• In Matthews v Winslow Constructors (Vic) Pty Ltd [2015], an employee was sexually harassed by employees and contractors of the employer during a one and a half year period from 2008 to 2010. The specific allegations were incredibly graphic, and included Ms Matthews being told by a colleague that “I am going to follow you home, rip your clothes off and rape you”, and Ms Collins being subject to physical sexual harassment. Accordingly, the VCAT found that the employer was vicariously liable and ordered it to pay $1,360,027 in compensation (comprised of $380,000 in general damages, $283,942 for economic loss, and $696,085 for her future loss of earning capacity).
  • In STU v JKL (Qld) Pty Ltd and Ors [2017], an employee was sexually harassed one night in 2010. The specific allegations involved the night-caretaker coming into the employee’s room completely naked at 5am and touching her without consent. When asked to get out, the night-manager allegedly said “this can be our little secret”. In this case, the Queensland Civil and Administrative Tribunal found that the employer was vicariously liable and ordered it to pay $300,000 in compensation.

What can you do to prevent a claim?

As you can see from the above, compensation for sexual harassment claims has skyrocketed, and therefore the risk to the organisation has also gone up.

In order to create this safe workplace (and prevent claims from occurring), we recommend that you:

  • develop and implement an effective (and compliant) discrimination, bullying and harassment policy (also called an equal opportunity policy);
  • train your staff, contractors and volunteers on discrimination, bullying and harassment (and carry out refresher training every 12 months); and
  • ensure that your insurance policy covers sexual harassment claims.

The case for a proactive approach

There are obvious benefits to your organisation in being proactive in this space besides from the avoidance of hefty fines and compensation orders. For example, creating a workplace where your employees feel safe from discrimination, bullying, harassment and victimisation will:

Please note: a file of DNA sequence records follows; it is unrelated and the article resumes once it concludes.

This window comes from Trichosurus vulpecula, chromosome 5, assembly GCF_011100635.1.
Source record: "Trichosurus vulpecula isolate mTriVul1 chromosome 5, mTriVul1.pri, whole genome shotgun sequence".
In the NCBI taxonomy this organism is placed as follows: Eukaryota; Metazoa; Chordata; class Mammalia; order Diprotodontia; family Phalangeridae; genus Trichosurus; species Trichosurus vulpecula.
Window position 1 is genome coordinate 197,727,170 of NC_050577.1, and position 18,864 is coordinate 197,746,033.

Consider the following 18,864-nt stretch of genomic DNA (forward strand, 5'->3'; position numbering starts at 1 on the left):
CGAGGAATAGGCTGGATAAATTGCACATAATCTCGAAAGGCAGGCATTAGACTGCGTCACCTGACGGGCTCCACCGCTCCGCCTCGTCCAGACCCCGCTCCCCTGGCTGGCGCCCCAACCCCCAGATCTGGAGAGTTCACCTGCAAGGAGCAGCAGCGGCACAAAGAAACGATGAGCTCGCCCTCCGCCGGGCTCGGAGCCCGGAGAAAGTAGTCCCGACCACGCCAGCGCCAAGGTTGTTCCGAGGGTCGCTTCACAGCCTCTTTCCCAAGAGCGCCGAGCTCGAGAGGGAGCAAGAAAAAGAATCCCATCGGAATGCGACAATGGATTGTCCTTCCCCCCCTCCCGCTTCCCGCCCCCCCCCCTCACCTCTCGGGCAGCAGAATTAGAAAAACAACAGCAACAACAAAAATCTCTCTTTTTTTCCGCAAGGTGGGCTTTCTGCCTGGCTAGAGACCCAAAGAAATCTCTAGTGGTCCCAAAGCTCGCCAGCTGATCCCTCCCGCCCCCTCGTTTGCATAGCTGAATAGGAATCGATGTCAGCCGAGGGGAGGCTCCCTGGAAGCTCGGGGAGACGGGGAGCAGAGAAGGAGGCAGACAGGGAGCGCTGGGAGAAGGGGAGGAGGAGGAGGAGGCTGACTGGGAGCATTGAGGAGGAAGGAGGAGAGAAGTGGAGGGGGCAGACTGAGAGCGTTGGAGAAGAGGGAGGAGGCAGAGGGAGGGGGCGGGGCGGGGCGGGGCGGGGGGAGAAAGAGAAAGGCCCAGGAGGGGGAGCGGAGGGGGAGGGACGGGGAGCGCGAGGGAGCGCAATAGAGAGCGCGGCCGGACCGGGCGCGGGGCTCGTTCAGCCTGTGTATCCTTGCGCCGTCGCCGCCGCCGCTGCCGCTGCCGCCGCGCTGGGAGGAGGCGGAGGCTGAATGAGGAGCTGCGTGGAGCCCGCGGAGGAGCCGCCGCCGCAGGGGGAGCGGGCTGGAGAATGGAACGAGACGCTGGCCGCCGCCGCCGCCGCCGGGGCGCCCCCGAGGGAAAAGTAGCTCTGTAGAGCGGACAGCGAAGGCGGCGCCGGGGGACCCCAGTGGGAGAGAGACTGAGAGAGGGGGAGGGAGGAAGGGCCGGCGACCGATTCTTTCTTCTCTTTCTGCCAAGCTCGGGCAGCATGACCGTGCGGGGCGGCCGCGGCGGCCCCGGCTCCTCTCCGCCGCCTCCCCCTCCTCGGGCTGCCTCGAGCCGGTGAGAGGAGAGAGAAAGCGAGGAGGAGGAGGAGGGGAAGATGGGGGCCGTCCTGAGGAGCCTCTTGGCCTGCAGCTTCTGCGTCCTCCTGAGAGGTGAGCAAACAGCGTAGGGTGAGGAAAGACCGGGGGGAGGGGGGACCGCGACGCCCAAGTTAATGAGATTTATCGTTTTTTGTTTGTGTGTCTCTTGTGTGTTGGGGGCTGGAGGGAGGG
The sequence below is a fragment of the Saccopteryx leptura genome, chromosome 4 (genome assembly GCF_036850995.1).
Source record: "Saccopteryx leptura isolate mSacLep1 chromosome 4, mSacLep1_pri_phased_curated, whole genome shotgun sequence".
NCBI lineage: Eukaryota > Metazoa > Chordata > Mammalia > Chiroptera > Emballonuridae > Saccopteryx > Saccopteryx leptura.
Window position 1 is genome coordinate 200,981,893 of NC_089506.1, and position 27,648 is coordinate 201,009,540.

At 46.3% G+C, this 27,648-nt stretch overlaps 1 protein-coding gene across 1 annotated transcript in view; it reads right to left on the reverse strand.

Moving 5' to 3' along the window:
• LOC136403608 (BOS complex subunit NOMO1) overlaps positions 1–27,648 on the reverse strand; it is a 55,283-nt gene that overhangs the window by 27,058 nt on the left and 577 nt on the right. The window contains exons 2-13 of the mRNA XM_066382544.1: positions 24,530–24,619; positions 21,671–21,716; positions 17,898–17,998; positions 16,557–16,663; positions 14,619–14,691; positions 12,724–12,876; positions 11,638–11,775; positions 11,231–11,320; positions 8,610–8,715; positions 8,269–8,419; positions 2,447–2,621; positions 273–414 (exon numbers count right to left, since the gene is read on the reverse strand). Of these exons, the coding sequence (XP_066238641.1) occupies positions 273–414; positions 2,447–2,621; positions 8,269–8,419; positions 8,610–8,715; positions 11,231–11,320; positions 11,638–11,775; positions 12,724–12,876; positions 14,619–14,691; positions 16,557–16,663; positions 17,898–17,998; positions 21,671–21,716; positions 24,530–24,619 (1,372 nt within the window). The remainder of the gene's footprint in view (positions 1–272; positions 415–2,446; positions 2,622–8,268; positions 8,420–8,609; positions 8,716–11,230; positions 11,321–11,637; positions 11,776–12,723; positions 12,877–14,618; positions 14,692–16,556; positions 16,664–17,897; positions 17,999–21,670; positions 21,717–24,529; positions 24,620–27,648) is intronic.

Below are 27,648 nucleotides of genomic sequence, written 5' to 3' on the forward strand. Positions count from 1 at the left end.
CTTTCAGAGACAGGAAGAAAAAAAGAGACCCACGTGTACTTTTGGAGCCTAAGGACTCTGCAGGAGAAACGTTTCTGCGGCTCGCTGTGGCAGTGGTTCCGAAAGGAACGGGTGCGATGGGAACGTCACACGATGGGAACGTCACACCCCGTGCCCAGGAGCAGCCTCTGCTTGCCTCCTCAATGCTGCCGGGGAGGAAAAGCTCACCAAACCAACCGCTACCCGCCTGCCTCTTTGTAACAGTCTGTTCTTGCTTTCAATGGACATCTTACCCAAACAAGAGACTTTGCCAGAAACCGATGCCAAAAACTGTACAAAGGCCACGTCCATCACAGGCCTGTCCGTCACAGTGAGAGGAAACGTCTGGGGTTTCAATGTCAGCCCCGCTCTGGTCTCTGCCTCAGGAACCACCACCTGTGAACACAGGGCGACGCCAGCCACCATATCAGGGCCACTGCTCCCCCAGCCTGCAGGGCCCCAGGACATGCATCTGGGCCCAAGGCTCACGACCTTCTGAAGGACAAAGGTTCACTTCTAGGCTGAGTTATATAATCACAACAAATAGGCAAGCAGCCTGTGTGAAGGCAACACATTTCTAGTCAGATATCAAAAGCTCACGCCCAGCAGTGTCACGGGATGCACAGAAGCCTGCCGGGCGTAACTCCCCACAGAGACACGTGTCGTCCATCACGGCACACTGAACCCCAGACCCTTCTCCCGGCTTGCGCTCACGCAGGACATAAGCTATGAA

• increase employee health and wellbeing;
  • reduce the number of workers’ compensation claims you receive (i.e. we often see mental illnesses being caused or triggered by unsafe workplace practices such as bullying);
  • increase employee retention; and
  • make it easier to recruit new employees (because you will have a reputation for being a great place to work).

How Moores can help?

Moores have a team of skilled workplace relations lawyers that can help you:

  • draft (or review existing) policies and procedures;
  • conduct an audit of your workforce and provide strategic advice on creating a safe, respectful and inclusive workplace;
  • carry out tailored training sessions; and
  • provide advice when/if a sexual harassment claim hits your desk. We can also come into your office to quickly and effectively investigate an allegation of sexual harassment and then provide practical solutions for resolving the matter.

Another benefit is that with our use of Moores Agreed Pricing, you will be left with certainty about how much our assistance will cost up front.

Next steps

If you would like to speak with us further, please don’t hesitate to contact our Principals, Skye Rose or Catherine Brooks, on (03) 9843 2100 or by email to srose@moores.com.au or cbrooks@moores.com.au.